death penalty news—-TEXAS

May 22


CRIMINAL JUSTICE—-Veto threat dooms change in death penalty law; Measure
banning execution of people who haven't killed won't advance.

Death penalty opponents have long decried a Texas law that allows the
state to impose the ultimate punishment – execution – on people who have
not killed anyone.

Legislation to change that was working its way toward Gov. Rick Perry's
desk Thursday, when its sponsor said a threatened veto forced him to drop
the controversial provision that would have exempted participants in
capital crimes who did not pull the trigger.

"We wanted that provision to stay in, but the governor's office made it
clear they would veto the bill if that went through," said state Sen. Juan
"Chuy" Hinojosa, D-McAllen.

Hinojosa amended the legislation to require only separate trials for
co-defendants in capital murder cases in which one or more of the
defendants did not kill anyone.

Though he was not satisfied with the change, Hinojosa said, "we're not
going to get any progress on this area of law until we get another
governor. I realize that, so we do what we can."

Perry's office did not return phone calls Thursday evening.

Austin lawyer William "Rusty" Hubbarth, vice president of Justice for All,
a national victim advocacy group based in Houston, applauded the veto

"I congratulate Gov. Perry for showing he has the courage to protect the
interests of victims," Hubbarth said.

The problem with the bill, he said, was letting all capital co-defendants
off the hook if they didn't pull a trigger.

As proof, he cited a 1992 case in which a husband hired a hit man through
Soldier of Fortune magazine to kill his wife; the husband was convicted of
premeditated murder and sentenced to death.

As approved by the House last week, the bill would have made a significant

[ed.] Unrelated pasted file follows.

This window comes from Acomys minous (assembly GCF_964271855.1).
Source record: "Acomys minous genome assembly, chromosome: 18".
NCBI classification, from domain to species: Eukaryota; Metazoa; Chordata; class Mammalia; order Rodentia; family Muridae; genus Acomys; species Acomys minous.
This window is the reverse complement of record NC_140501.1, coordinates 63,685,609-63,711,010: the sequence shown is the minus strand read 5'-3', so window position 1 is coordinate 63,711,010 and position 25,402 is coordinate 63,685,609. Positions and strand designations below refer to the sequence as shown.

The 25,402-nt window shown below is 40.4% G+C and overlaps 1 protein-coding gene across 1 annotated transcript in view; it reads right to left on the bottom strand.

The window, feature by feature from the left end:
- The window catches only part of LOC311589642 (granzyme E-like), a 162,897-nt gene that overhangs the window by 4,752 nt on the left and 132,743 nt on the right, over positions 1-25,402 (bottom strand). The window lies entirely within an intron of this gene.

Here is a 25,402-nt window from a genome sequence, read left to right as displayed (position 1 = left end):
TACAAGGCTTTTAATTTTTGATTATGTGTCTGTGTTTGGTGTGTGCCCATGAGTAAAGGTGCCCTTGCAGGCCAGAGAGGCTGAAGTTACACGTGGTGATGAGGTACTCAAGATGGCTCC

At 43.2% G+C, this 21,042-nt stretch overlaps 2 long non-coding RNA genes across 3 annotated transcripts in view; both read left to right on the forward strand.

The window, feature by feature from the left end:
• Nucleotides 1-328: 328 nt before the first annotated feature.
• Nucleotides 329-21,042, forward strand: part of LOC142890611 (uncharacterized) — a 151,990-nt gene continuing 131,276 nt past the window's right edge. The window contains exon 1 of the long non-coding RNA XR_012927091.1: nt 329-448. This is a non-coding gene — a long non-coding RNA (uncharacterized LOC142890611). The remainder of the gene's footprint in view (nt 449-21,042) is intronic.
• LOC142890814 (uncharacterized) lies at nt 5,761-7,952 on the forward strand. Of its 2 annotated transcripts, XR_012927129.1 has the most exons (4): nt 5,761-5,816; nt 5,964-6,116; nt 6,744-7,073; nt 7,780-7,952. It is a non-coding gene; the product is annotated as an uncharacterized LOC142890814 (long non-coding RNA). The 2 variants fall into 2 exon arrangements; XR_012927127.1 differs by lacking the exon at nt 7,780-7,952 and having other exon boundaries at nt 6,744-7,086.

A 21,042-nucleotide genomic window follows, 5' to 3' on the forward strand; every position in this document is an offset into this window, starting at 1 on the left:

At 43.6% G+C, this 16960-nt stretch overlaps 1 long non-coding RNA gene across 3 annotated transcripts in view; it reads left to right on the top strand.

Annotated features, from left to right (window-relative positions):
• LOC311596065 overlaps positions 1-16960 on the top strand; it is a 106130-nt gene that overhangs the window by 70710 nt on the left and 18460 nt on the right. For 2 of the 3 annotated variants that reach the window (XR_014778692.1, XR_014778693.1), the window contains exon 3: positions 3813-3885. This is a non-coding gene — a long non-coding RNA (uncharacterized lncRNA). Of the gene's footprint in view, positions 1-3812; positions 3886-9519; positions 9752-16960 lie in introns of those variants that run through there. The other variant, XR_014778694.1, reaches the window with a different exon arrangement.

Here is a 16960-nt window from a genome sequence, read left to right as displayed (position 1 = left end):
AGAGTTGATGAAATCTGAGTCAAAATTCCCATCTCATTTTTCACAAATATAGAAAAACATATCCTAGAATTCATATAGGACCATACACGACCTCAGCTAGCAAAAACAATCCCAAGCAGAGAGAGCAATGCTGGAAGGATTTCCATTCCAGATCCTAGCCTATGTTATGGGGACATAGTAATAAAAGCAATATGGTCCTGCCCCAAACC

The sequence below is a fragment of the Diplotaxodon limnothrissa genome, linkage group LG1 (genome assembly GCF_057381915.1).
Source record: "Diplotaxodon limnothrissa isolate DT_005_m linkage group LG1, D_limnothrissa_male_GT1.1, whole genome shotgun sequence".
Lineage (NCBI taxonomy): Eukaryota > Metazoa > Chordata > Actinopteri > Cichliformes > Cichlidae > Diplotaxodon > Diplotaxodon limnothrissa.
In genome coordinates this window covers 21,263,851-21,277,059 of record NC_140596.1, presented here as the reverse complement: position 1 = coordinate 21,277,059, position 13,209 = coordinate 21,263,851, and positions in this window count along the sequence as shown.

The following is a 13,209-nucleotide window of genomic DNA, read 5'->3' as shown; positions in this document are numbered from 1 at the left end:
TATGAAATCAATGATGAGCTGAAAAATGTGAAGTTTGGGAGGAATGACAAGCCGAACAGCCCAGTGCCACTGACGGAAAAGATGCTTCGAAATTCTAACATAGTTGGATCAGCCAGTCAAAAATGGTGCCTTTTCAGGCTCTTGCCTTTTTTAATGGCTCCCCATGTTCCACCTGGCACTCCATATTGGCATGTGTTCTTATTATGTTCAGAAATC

change in the state's death-penalty law, a change vehemently opposed by
prosecutors and cheered by death-penalty opponents.

Under current law, multiple defendants in a capital murder case can face
execution, even though not all caused a death.

Texas has been criticized nationally in past years for cases in which the
triggerman cut a deal with police and escaped execution, while a
co-defendant who did not kill anyone was executed.

Although other states also hold accomplices responsible for others' crimes
under the so-called law of parties, few of those states have a death

None executes as many people as Texas, which has put to death more than
400 people since the state resumed executions in 1982.

Prosecutors in the past have argued that if defendants participate in a
crime, even if they stood and watched an accomplice commit murder, they
should be held equally accountable – and several have been sentenced to

After the disputed wording was deleted Thursday, the bill was passed
unanimously by the Senate Criminal Justice Committee, the last stop before
the measure goes to the full Senate for a vote.

When the measure passed the House on May 15, its sponsors tagged it the
"Kenneth Foster Jr. Act," after a man whose death sentence was commuted to
life imprisonment by Perry in 2007.

A former member of a San Antonio crime gang, Foster was sentenced to die
as an accessory to the Aug. 25, 1996, slaying of Michael LaHood Jr., a
25-year-old law school student who was gunned down during a botched

Foster, then 19, drove the getaway car, which was parked 80 feet away.

Foster's impending execution had drawn a flood of protests from around the
world, with South African peace activist Desmond Tutu and former President
Jimmy Carter among the hundreds who filed written protests to stop the
execution – all arguing that Texas was taking the life of a man who had
not killed anyone.

In commuting the sentence, Perry noted that Foster was tried, convicted
and sentenced alongside the triggerman, Mauriceo Brown. Perry said that
could have tainted the jury's decision.

"After carefully considering the facts of this case, along with the
recommendation from the Board of Pardons and Paroles, I believe the right
and just decision is to commute Foster's sentence," Perry said at the
time. "I am concerned about Texas law that allowed capital murder
defendants to be tried simultaneously, and it is an issue I think the
Legislature should examine."

(source: Austin American-Statesman)